241 Things

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Studium Generale 1000things lectures, The Hague

241 Things

A pieta (from the Italian word ‘pieta’, meaning ‘compassion’) is an image of Mary grieving the deceased Jesus Christ. A desperate mother cradling her murdered son. The image remains recurrant in art today. We made a selection of images that we found particularly striking:

South West Pieta (Arizona)
vroege 14e eeuwse Pieta uit Duitsland
Venetie, op straat
Joseph Beuys, Pieta, 1952, steel relief with black patina
Stephan Balkenhol
Matthew Day Jackson
Jacques Frenken
Erzsébet Baerveldt: Pietà, 1992.
Jan Fabre

A lecture at the Royal Academy of Art in The Hague on good and evil closed with a ritual performed by Winti priestess Nana (Marian Markelo). A few weeks later, I went to meet her to find out more about Winti.

What is Winti exactly?
It's a way of life that deals with the balance between yourself, nature and the people around you, your ancestors and your spiritual mentors. You can turn to Winti for support at any given point in your life.


Is it a religion?
Not when you compare it to Western religions: there is no leader, there are no writings, and it’s not institutionalised. If you consider religion to be about connecting, you could call Winti a religion. The word religion has many meanings.

Where do you find Winti?
Winti originated in Suriname, and it’s comparable to Santeria in Cuba and Candomblé in Brazil.It deals with nature, living people and the people on the other side of life (in Winti they are with us). Nature is the main focus, it's about everything that is a part of nature but also about the people that no longer posses their physical bodies.

The western world is completely reliant on rationality, on facts measurable through clear cause and effect. Scientists have led us to believe that things exist only when they can be measured. Because of this way of thinking, we have lost sight of so much. People have grown estranged from nature and from who they truly are. They focus on everything around them, but not on themselves and nature.

Winti is a model for harmony, it ends contradictions: people who are here have to communicate with people on the other side.

What does nature mean in Winti?
The Winti see humans as advanced beings of nature and if we start with ourselves we'll be able to set the right examples for others. When I perform my rituals I make sure the waste material is dealt with properly, in the garbage or in the forest. It starts with the little things: like not dumping your rubbish just anywhere, not spitting on the earth, keeping yourself and your property clean. Otherwise the gods will be reluctant to approach you, they wouldn't visit a dirty place.

People are too involved with the superficial, think that nature is theirs, and that they posses the material world.



How did Winti come to originate in Suriname?
Winti is truly Surinamese. It finds its origin in the time of slavery. In Suriname different groups of people were mixed and Suriname succeeded in creating a whole out of all those African elements: Winti. Until 1979 the practice was prohibited by the Dutch, which meant that many elements of Winti were lost.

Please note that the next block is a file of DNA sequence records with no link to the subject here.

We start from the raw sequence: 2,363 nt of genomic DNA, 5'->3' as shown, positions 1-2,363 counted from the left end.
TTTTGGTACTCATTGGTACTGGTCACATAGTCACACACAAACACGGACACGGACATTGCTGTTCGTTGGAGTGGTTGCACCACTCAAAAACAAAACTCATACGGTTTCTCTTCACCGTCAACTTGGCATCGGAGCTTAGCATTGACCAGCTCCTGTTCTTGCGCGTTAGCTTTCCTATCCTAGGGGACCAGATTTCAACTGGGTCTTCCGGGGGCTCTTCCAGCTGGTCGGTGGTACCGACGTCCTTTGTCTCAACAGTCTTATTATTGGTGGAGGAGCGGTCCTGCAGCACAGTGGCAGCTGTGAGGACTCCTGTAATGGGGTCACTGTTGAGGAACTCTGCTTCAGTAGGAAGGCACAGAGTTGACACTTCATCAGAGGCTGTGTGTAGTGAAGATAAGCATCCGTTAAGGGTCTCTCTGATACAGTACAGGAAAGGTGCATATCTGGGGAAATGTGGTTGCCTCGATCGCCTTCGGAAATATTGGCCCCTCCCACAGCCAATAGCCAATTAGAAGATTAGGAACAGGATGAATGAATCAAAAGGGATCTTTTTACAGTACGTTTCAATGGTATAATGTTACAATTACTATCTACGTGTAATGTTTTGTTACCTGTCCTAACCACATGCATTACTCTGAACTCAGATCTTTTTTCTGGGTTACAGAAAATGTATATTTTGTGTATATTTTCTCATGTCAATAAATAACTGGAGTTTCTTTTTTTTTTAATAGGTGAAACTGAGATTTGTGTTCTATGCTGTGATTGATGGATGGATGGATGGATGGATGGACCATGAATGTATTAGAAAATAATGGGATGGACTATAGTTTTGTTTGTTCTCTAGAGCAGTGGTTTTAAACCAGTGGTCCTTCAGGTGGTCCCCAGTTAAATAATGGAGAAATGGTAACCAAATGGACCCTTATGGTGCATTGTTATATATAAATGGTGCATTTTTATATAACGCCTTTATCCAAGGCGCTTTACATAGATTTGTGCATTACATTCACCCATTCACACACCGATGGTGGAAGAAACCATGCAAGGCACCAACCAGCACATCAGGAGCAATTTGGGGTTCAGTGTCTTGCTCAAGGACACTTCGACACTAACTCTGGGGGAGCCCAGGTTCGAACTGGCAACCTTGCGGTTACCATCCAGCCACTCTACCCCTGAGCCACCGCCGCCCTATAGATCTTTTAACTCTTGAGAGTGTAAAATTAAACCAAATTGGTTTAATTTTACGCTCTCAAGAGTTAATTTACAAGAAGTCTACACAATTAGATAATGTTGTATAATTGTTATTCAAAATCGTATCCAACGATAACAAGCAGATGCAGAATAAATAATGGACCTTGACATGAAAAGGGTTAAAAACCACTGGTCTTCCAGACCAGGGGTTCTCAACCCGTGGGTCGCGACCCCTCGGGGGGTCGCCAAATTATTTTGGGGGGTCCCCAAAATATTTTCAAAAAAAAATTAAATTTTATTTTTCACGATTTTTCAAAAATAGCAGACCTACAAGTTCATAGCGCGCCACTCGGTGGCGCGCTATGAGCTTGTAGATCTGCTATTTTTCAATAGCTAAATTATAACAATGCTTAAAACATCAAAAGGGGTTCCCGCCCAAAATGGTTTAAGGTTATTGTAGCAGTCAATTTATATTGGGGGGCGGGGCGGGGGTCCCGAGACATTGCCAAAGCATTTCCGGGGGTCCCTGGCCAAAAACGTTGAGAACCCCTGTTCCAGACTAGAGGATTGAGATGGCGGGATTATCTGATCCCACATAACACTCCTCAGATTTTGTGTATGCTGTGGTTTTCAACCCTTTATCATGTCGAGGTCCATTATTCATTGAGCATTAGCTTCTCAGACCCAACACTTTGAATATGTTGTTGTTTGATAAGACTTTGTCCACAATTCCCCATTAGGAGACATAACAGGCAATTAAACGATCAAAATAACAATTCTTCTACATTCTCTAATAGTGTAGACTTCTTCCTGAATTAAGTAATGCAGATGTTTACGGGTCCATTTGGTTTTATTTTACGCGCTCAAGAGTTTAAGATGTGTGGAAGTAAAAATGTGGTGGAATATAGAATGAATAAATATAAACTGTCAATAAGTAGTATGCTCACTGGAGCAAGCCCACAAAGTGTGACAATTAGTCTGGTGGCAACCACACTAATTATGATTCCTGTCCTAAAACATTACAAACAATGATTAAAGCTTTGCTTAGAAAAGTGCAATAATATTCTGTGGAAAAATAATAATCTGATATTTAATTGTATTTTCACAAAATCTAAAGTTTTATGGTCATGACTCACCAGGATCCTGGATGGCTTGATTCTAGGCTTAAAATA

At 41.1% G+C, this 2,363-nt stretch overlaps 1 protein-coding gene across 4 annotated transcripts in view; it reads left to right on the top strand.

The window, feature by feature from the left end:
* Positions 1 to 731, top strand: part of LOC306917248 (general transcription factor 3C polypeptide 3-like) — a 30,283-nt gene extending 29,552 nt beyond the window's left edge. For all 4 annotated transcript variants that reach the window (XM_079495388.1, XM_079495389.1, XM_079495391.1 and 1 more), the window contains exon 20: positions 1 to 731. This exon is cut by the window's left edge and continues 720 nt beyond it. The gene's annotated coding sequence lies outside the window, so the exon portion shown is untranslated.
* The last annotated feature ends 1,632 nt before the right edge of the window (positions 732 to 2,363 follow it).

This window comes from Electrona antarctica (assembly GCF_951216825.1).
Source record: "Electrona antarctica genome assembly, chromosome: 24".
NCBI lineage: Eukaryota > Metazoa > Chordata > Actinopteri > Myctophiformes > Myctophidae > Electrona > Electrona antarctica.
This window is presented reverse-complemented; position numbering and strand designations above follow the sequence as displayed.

What made you get involved with winti?
I wasn't raised with Winti, my mother was a member of the church and my grandfather was even a preacher during the time of slavery. Winti has always been with me: when I was thirteen years old I had to clean the chicken shed, I sat down there quietly. I heard a voice inside me say: 'you already know everything you need to know, you're still a little girl, but we're going to make sure you'll know everything. The supernatural is inside you.'


I went inside and told my mother: 'I won't be going to church anymore.' My mother and father supported their children to do what they wanted to do and to focus on the things they were good at. They accepted our individuality.

One day, my mother sent me to the market to buy fish. I wore nice American clothes that I had picked myself. Yes, I like to show off a little. A man paid me a compliment, 'O little girl, you look so beautiful.' 'It's none of your business,' I answered. I didn't accept his compliment. He kept on repeating his words. It bothered me. I had a nice bike with a little bag on the front, I collected stones thinking if the man would bother me again I'd throw those stones at him.


But right when I wanted to throw a stone at him, the man suddenly stood at the other side of the river. This was not good! I biked home as fast as I could and when I arrived my mother told me I was rude and impolite: you shouldn't throw stones at old men, you should say thank you when someone gives you a compliment.

Later in life, I decided to move to the interior of Suriname to work as a nurse. Three days before I let I was asleep and had the following experience - it was not a dream, but an observation. In my sleep a man approached me, he was made out of bronze, he looked beautiful. He told me: you're going to Stoeli [an island deep within Suriname] and I will introduce you to all the people you need to meet.

People were waiting for us all around the shore and the man would say: this is the one, this is her! In a big wide-open field men and women were circled around an iron pot, cooking. The man said: I'm going to put my hand inside and you should do the same. I put my hand inside the pot. That man took hold of me, I looked at him, at his smile, and saw he was the man from the forest.